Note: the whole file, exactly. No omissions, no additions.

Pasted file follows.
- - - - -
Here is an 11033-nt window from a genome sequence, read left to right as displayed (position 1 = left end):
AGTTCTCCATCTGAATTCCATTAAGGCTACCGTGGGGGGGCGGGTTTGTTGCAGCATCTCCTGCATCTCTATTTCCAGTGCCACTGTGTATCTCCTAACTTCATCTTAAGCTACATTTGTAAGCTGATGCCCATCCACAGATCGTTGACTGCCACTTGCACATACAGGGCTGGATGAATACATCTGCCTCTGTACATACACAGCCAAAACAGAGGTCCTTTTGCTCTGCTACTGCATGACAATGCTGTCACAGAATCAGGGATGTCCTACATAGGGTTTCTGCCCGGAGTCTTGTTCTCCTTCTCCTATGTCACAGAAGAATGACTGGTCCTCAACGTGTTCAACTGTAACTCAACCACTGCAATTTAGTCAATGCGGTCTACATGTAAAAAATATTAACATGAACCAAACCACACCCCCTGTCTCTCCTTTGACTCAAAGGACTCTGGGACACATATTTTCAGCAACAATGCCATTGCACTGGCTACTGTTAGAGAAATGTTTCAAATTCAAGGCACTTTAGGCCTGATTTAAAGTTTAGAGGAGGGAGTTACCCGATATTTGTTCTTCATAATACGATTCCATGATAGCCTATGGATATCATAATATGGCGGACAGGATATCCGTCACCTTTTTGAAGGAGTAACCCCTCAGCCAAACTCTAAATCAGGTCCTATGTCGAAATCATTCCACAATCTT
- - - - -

Here is an 11033-nt window from a genome sequence, read left to right as displayed (position 1 = left end):
AGTTCTCCATCTGAATTCCATTAAGGCTACCGTGGGGGGGCGGGTTTGTTGCAGCATCTCCTGCATCTCTATTTCCAGTGCCACTGTGTATCTCCTAACTTCATCTTAAGCTACATTTGTAAGCTGATGCCCATCCACAGATCGTTGACTGCCACTTGCACATACAGGGCTGGATGAATACATCTGCCTCTGTACATACACAGCCAAAACAGAGGTCCTTTTGCTCTGCTACTGCATGACAATGCTGTCACAGAATCAGGGATGTCCTACATAGGGTTTCTGCCCGGAGTCTTGTTCTCCTTCTCCTATGTCACAGAAGAATGACTGGTCCTCAACGTGTTCAACTGTAACTCAACCACTGCAATTTAGTCAATGCGGTCTACATGTAAAAAATATTAACATGAACCAAACCACACCCCCTGTCTCTCCTTTGACTCAAAGGACTCTGGGACACATATTTTCAGCAACAATGCCATTGCACTGGCTACTGTTAGAGAAATGTTTCAAATTCAAGGCACTTTAGGCCTGATTTAAAGTTTAGAGGAGGGAGTTACCCGATATTTGTTCTTCATAATACGATTCCATGATAGCCTATGGATATCATAATATGGCGGACAGGATATCCGTCACCTTTTTGAAGGAGTAACCCCTCAGCCAAACTCTAAATCAGGTCCTATGTCGAAATCATTCCACAATCTT